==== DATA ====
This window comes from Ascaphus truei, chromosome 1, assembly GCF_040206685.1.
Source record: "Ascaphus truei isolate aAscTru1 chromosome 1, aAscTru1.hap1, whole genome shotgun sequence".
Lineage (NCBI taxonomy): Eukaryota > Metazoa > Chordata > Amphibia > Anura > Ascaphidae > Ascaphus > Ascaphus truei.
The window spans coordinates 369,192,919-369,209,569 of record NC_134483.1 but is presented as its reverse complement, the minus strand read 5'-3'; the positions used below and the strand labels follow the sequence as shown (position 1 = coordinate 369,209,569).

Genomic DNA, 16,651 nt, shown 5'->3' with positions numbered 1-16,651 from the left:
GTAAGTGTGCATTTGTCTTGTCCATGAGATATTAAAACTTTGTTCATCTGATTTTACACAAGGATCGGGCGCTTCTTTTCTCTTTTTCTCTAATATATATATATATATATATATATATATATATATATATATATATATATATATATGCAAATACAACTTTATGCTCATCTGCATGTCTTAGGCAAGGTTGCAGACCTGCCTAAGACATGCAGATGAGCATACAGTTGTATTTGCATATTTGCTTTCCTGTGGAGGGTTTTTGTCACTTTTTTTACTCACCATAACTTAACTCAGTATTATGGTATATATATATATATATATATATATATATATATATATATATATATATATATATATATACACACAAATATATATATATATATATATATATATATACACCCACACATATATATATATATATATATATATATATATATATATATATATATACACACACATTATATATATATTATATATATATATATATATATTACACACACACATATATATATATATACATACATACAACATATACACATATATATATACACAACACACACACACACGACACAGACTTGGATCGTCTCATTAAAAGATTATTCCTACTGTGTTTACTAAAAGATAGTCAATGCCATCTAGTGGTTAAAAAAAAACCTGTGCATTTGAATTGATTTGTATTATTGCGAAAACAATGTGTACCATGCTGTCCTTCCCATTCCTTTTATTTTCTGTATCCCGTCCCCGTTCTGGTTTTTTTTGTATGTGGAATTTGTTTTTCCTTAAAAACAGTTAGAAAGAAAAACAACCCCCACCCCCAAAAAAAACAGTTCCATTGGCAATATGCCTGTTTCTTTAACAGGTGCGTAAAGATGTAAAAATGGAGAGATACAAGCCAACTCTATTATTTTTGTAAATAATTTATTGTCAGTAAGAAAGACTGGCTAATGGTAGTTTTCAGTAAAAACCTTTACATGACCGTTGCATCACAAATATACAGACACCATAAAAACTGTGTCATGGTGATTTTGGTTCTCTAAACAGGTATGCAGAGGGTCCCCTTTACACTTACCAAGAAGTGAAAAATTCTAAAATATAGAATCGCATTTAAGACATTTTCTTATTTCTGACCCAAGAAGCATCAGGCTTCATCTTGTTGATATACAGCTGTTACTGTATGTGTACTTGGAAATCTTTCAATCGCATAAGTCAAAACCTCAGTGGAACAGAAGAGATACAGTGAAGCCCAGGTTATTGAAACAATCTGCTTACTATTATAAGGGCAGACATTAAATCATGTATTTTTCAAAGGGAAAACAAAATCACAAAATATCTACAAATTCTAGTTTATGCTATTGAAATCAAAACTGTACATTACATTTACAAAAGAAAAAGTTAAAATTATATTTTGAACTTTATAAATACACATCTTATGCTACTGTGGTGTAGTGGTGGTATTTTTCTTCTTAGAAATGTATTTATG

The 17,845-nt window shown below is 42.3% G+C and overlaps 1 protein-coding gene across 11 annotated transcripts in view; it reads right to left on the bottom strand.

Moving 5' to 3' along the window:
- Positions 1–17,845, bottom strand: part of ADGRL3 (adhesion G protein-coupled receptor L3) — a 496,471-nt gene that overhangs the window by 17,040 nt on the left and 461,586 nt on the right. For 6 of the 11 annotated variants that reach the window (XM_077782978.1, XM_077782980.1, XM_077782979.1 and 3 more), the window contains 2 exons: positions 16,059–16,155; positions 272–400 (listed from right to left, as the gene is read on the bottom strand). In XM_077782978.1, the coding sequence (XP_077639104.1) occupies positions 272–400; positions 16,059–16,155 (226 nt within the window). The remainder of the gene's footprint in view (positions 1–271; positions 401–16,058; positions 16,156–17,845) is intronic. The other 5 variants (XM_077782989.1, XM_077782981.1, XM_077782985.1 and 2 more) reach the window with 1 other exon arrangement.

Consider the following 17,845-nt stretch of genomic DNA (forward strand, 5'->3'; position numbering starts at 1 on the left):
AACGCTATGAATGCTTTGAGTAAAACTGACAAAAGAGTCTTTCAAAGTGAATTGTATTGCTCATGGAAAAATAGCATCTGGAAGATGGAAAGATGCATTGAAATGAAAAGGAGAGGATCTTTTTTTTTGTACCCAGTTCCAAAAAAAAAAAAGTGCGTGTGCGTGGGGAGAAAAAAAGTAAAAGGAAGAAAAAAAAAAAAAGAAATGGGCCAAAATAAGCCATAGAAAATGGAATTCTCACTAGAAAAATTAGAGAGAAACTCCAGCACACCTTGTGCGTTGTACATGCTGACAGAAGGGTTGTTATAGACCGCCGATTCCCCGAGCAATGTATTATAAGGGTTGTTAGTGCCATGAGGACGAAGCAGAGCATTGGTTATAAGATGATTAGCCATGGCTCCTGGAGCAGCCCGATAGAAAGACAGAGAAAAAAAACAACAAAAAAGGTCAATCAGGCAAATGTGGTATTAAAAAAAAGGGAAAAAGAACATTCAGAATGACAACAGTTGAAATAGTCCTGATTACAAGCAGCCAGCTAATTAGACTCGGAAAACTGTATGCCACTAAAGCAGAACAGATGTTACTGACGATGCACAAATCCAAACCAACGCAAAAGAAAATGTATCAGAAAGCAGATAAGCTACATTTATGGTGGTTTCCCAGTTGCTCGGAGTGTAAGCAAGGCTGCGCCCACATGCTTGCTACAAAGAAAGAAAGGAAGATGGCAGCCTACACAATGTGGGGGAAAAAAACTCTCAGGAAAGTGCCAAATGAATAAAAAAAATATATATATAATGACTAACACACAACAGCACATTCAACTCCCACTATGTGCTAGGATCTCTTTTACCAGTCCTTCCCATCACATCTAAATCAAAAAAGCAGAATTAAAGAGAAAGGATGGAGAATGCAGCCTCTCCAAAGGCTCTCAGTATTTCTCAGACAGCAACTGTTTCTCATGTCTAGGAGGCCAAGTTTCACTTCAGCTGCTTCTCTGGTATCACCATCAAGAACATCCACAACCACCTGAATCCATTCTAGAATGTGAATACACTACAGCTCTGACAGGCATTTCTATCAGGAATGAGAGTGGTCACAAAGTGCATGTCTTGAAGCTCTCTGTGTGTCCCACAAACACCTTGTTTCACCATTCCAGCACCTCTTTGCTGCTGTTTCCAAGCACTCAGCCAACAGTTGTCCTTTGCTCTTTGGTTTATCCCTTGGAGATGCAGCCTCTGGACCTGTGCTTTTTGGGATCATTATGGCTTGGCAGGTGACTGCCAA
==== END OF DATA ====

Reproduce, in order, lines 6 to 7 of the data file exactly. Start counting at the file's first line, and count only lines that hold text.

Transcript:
GTAAGTGTGCATTTGTCTTGTCCATGAGATATTAAAACTTTGTTCATCTGATTTTACACAAGGATCGGGCGCTTCTTTTCTCTTTTTCTCTAATATATATATATATATATATATATATATATATATATATATATATATATATATATGCAAATACAACTTTATGCTCATCTGCATGTCTTAGGCAAGGTTGCAGACCTGCCTAAGACATGCAGATGAGCATACAGTTGTATTTGCATATTTGCTTTCCTGTGGAGGGTTTTTGTCACTTTTTTTACTCACCATAACTTAACTCAGTATTATGGTATATATATATATATATATATATATATATATATATATATATATATATATATATATATACACACAAATATATATATATATATATATATATATATACACCCACACATATATATATATATATATATATATATATATATATATATATATATACACACACATTATATATATATTATATATATATATATATATATTACACACACACATATATATATATATACATACATACAACATATACACATATATATATACACAACACACACACACACGACACAGACTTGGATCGTCTCATTAAAAGATTATTCCTACTGTGTTTACTAAAAGATAGTCAATGCCATCTAGTGGTTAAAAAAAAACCTGTGCATTTGAATTGATTTGTATTATTGCGAAAACAATGTGTACCATGCTGTCCTTCCCATTCCTTTTATTTTCTGTATCCCGTCCCCGTTCTGGTTTTTTTTGTATGTGGAATTTGTTTTTCCTTAAAAACAGTTAGAAAGAAAAACAACCCCCACCCCCAAAAAAAACAGTTCCATTGGCAATATGCCTGTTTCTTTAACAGGTGCGTAAAGATGTAAAAATGGAGAGATACAAGCCAACTCTATTATTTTTGTAAATAATTTATTGTCAGTAAGAAAGACTGGCTAATGGTAGTTTTCAGTAAAAACCTTTACATGACCGTTGCATCACAAATATACAGACACCATAAAAACTGTGTCATGGTGATTTTGGTTCTCTAAACAGGTATGCAGAGGGTCCCCTTTACACTTACCAAGAAGTGAAAAATTCTAAAATATAGAATCGCATTTAAGACATTTTCTTATTTCTGACCCAAGAAGCATCAGGCTTCATCTTGTTGATATACAGCTGTTACTGTATGTGTACTTGGAAATCTTTCAATCGCATAAGTCAAAACCTCAGTGGAACAGAAGAGATACAGTGAAGCCCAGGTTATTGAAACAATCTGCTTACTATTATAAGGGCAGACATTAAATCATGTATTTTTCAAAGGGAAAACAAAATCACAAAATATCTACAAATTCTAGTTTATGCTATTGAAATCAAAACTGTACATTACATTTACAAAAGAAAAAGTTAAAATTATATTTTGAACTTTATAAATACACATCTTATGCTACTGTGGTGTAGTGGTGGTATTTTTCTTCTTAGAAATGTATTTATG

The 17,845-nt window shown below is 42.3% G+C and overlaps 1 protein-coding gene across 11 annotated transcripts in view; it reads right to left on the bottom strand.